Libya comes in from the cold
Colonel Gadafy has played a smart game in patching up his relations with the west
Michael Frendo guardian.co.uk, Monday September 15 2008 08.00 BST
The recent signing in Tripoli of "a comprehensive claims settlement" between the United States and Libya marks a new beginning not only in US-Libya relations, but between Libya and the rest of the world. The agreement provides a process for compensating the victims of attacks ranging from the 1988 bombing of Pan Am Flight 103 over Lockerbie, Scotland, to the US air strikes on Tripoli and Benghazi in 1986. It has thus removed a final hurdle to Libya establishing normal diplomatic and economic relations with the west and opened the way for US secretary of state Condoleezza Rice's visit to Tripoli.
The joint statement, while clinically welcoming the agreement, states that both parties "thereby turn their focus to the future of their bilateral relationship", underscoring "the benefits an expansion of ties would provide for both countries as well as for the American and Libyan peoples". This is a far cry from recent years, when staying at a Libyan-owned hotel would make you subject to a US felony charge.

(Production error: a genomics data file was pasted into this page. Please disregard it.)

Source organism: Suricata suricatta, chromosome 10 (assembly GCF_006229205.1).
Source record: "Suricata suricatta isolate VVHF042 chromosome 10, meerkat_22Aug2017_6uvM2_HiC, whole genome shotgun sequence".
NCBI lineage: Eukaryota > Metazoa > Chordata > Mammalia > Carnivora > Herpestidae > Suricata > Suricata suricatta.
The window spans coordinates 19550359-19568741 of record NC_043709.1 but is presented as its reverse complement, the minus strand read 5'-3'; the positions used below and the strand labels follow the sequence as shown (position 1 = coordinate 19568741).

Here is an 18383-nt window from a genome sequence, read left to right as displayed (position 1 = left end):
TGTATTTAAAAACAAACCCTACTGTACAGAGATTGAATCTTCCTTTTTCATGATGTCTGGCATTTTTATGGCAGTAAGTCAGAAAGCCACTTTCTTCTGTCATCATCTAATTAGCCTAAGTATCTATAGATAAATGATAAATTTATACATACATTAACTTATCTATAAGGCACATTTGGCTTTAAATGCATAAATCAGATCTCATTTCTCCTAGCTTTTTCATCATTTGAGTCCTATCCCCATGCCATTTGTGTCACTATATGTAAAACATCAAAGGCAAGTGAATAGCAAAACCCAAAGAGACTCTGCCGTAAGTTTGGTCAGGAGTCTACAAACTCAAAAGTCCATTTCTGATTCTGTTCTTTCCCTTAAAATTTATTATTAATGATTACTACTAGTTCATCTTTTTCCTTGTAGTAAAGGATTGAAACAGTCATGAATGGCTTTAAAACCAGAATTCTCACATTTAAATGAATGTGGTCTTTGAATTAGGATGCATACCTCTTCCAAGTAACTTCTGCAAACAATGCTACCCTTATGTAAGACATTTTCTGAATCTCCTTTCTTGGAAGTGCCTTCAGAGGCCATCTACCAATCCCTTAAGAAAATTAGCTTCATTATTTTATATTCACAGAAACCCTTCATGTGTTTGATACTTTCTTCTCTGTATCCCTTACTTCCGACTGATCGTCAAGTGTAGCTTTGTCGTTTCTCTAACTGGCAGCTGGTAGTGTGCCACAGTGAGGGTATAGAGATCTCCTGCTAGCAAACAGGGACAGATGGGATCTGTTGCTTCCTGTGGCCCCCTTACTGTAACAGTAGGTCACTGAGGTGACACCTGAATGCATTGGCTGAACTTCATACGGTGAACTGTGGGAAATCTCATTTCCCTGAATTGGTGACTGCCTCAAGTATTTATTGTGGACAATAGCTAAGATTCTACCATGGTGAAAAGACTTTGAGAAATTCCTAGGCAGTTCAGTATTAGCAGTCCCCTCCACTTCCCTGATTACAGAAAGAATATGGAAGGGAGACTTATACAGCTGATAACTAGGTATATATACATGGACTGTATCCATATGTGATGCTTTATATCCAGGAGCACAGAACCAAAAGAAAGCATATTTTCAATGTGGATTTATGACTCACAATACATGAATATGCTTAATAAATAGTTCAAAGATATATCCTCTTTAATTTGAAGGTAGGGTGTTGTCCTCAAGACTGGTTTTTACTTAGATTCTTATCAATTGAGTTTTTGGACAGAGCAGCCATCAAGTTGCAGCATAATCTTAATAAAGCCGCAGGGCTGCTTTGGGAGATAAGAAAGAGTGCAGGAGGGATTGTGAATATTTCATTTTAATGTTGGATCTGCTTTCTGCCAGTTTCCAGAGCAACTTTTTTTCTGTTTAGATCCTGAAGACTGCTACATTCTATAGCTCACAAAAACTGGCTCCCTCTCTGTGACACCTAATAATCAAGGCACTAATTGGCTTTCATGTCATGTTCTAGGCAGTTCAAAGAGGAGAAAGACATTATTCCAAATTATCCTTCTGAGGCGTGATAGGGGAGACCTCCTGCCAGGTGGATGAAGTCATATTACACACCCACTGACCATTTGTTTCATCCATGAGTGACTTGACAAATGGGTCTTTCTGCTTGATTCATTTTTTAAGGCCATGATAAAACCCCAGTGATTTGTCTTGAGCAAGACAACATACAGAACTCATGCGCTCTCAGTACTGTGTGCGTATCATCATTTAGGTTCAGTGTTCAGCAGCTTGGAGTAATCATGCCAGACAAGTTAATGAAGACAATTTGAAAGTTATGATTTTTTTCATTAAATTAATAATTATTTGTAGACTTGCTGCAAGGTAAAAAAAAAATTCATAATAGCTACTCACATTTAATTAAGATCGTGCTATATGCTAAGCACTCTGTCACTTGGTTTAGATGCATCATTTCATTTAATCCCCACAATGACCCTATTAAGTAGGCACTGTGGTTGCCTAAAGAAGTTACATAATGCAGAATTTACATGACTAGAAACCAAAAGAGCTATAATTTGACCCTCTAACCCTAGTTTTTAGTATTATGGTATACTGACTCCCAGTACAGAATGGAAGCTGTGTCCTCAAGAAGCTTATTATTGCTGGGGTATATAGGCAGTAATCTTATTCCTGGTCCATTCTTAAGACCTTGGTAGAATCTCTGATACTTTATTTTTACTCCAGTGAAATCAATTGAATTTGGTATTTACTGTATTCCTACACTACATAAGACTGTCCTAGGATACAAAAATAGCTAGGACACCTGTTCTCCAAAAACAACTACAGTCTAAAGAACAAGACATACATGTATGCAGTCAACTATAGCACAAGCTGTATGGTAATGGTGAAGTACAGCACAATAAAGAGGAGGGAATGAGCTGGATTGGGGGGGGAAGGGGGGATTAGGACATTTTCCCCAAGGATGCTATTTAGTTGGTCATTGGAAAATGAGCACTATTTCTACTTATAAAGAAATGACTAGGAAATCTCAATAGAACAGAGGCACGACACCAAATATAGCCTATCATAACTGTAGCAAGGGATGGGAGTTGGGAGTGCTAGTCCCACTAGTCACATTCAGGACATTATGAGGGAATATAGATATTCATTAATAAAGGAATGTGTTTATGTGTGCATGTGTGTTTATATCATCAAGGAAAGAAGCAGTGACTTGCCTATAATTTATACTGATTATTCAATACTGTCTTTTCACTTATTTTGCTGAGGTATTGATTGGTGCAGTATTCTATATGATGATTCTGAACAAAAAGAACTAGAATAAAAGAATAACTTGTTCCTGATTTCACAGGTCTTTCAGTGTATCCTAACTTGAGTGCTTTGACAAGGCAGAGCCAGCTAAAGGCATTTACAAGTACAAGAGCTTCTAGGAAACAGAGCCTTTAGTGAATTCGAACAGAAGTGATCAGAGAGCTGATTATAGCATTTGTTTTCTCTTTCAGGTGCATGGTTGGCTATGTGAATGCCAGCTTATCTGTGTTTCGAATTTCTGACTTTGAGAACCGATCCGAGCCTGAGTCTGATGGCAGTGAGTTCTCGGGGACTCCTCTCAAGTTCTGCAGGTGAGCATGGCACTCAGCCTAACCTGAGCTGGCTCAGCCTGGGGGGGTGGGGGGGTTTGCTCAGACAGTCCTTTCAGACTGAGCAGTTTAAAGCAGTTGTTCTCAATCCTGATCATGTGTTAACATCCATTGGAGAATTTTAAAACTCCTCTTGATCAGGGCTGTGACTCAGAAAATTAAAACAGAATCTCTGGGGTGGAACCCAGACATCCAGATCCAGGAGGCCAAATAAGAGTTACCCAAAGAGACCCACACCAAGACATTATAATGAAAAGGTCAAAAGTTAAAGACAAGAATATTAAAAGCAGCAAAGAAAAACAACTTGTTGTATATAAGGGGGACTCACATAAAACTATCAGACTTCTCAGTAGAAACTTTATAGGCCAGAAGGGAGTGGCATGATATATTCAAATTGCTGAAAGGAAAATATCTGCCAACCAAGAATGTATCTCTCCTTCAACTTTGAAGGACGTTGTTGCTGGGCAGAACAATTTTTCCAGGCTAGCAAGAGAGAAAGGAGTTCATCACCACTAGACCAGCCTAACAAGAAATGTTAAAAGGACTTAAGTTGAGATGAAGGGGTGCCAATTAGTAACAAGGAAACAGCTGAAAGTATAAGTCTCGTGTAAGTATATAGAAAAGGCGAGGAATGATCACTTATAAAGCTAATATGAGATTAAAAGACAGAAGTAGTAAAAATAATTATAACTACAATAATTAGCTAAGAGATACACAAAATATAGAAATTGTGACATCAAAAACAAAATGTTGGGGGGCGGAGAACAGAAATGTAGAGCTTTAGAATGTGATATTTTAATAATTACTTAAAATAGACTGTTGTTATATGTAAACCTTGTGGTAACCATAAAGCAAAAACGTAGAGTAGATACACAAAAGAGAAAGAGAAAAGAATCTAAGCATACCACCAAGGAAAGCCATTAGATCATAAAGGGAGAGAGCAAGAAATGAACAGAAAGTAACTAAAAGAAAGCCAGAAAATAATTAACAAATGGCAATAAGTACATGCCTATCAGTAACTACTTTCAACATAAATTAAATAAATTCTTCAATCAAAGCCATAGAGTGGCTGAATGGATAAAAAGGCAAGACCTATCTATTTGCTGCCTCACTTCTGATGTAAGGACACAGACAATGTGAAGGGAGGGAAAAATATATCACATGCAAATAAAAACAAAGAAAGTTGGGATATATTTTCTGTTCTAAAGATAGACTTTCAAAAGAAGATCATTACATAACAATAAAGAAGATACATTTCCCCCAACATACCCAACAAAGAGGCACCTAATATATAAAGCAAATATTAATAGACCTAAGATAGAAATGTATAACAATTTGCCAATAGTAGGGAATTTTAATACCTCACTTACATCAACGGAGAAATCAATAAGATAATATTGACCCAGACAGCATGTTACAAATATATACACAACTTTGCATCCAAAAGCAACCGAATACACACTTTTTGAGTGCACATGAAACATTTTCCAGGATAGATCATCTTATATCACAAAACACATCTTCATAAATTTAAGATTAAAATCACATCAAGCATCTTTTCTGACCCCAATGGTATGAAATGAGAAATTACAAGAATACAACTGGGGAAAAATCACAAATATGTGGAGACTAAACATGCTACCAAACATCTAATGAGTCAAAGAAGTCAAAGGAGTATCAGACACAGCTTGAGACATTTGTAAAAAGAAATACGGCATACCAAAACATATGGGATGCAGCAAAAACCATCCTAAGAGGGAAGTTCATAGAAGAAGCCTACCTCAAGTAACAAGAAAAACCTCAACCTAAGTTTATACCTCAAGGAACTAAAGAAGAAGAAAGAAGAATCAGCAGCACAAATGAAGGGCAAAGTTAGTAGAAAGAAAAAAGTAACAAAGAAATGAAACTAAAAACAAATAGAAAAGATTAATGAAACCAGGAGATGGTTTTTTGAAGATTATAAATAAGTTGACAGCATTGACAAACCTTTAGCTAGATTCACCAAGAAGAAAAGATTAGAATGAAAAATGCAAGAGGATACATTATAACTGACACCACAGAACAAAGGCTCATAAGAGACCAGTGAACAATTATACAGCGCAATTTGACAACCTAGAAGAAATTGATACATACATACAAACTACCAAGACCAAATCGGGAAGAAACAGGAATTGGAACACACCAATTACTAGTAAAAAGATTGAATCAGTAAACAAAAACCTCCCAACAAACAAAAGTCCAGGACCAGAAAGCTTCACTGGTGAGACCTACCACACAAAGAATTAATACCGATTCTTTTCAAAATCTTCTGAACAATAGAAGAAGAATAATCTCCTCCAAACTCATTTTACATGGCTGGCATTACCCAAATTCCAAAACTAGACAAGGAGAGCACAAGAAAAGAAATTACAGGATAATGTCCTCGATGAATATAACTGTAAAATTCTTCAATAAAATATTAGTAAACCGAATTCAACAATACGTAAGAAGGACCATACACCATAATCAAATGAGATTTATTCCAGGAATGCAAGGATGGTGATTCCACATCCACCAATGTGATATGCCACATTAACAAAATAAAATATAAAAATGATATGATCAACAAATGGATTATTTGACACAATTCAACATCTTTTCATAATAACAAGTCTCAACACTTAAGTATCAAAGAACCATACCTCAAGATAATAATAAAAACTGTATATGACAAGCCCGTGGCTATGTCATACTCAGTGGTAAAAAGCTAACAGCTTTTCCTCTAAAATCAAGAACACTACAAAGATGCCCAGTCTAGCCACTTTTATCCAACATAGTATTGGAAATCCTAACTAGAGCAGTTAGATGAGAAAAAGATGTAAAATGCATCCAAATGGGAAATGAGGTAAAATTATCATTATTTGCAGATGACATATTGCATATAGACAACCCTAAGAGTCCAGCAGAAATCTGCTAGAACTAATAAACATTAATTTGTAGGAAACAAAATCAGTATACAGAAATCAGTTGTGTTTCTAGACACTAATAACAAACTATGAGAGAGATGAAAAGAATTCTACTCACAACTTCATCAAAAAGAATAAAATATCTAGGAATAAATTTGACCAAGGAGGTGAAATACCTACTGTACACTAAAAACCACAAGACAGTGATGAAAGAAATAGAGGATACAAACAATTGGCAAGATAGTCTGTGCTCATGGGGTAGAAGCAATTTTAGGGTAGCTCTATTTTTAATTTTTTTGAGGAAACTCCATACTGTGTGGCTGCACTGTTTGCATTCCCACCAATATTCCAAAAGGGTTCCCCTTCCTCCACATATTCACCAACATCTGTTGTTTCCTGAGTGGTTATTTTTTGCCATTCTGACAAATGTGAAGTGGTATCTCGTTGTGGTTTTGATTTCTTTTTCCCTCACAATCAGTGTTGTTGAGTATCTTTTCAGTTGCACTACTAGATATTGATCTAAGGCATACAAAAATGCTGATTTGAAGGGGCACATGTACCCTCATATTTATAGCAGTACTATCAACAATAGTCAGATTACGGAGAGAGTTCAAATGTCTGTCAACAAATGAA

Clearly, the way is now open for US-Libya relations to move forward in the same way that the release of a group of Bulgarian nurses, who were jailed in Libya on charges of deliberately infecting Libyan children with AIDS, unblocked EU-Libya relations. Indeed, Libya has also just strengthened its relations with the EU: Seif al-Islam Gadafy, the son of Libya's long-serving leader, recently declared that soon the two sides should be able to sign an association agreement, giving Libyan goods access to European markets.
In his effort to restore seemingly irreparably damaged relations with the west, Colonel Gadafy has played the oil and gas cards that he holds extremely well. Indeed, the west's hunger for energy has brought invitations for Libya's leader to visit France, Spain, and Portugal within the past year.
This opening is welcome, because Libya remains heavily engaged with the other countries of North Africa, and across Africa in general, as well as with Arab states. A more development-minded Libya could help dampen tensions in these vital regions. Indeed, Gadafy's emphatic call for Libya to embrace the market economy could have a sort of revolutionary domino effect among North Africa's "dirigiste" economies, improving the chances for a revitalisation of plans to open and integrate the Maghreb Union economies.